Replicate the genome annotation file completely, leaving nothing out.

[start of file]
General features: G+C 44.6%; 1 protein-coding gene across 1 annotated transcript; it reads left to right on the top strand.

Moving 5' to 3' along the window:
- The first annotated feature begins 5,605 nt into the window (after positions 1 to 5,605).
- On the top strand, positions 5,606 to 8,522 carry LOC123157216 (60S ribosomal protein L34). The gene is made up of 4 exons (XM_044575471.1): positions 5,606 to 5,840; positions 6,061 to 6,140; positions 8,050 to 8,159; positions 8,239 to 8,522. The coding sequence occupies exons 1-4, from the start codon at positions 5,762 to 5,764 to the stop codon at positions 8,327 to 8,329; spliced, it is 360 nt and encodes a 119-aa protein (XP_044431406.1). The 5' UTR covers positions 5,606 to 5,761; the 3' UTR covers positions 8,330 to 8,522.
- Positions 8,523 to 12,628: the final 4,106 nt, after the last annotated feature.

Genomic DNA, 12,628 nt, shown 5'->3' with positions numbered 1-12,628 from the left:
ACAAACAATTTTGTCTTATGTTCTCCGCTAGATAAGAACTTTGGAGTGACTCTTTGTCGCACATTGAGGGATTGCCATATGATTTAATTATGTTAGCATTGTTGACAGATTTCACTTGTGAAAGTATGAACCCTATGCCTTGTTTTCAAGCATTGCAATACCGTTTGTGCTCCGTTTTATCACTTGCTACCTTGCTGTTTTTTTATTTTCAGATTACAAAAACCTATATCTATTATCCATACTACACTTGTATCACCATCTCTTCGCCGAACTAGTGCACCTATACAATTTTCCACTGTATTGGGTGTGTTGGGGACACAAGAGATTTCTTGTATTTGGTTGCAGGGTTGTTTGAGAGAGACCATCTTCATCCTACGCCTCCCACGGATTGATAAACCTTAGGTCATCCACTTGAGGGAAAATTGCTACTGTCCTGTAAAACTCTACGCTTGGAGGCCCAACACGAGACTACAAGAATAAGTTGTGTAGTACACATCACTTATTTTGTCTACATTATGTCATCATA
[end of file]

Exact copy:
General features: G+C 44.6%; 1 protein-coding gene across 1 annotated transcript; it reads left to right on the top strand.

Moving 5' to 3' along the window:
- The first annotated feature begins 5,605 nt into the window (after positions 1 to 5,605).
- On the top strand, positions 5,606 to 8,522 carry LOC123157216 (60S ribosomal protein L34). The gene is made up of 4 exons (XM_044575471.1): positions 5,606 to 5,840; positions 6,061 to 6,140; positions 8,050 to 8,159; positions 8,239 to 8,522. The coding sequence occupies exons 1-4, from the start codon at positions 5,762 to 5,764 to the stop codon at positions 8,327 to 8,329; spliced, it is 360 nt and encodes a 119-aa protein (XP_044431406.1). The 5' UTR covers positions 5,606 to 5,761; the 3' UTR covers positions 8,330 to 8,522.
- Positions 8,523 to 12,628: the final 4,106 nt, after the last annotated feature.

Genomic DNA, 12,628 nt, shown 5'->3' with positions numbered 1-12,628 from the left:
ACAAACAATTTTGTCTTATGTTCTCCGCTAGATAAGAACTTTGGAGTGACTCTTTGTCGCACATTGAGGGATTGCCATATGATTTAATTATGTTAGCATTGTTGACAGATTTCACTTGTGAAAGTATGAACCCTATGCCTTGTTTTCAAGCATTGCAATACCGTTTGTGCTCCGTTTTATCACTTGCTACCTTGCTGTTTTTTTATTTTCAGATTACAAAAACCTATATCTATTATCCATACTACACTTGTATCACCATCTCTTCGCCGAACTAGTGCACCTATACAATTTTCCACTGTATTGGGTGTGTTGGGGACACAAGAGATTTCTTGTATTTGGTTGCAGGGTTGTTTGAGAGAGACCATCTTCATCCTACGCCTCCCACGGATTGATAAACCTTAGGTCATCCACTTGAGGGAAAATTGCTACTGTCCTGTAAAACTCTACGCTTGGAGGCCCAACACGAGACTACAAGAATAAGTTGTGTAGTACACATCACTTATTTTGTCTACATTATGTCATCATA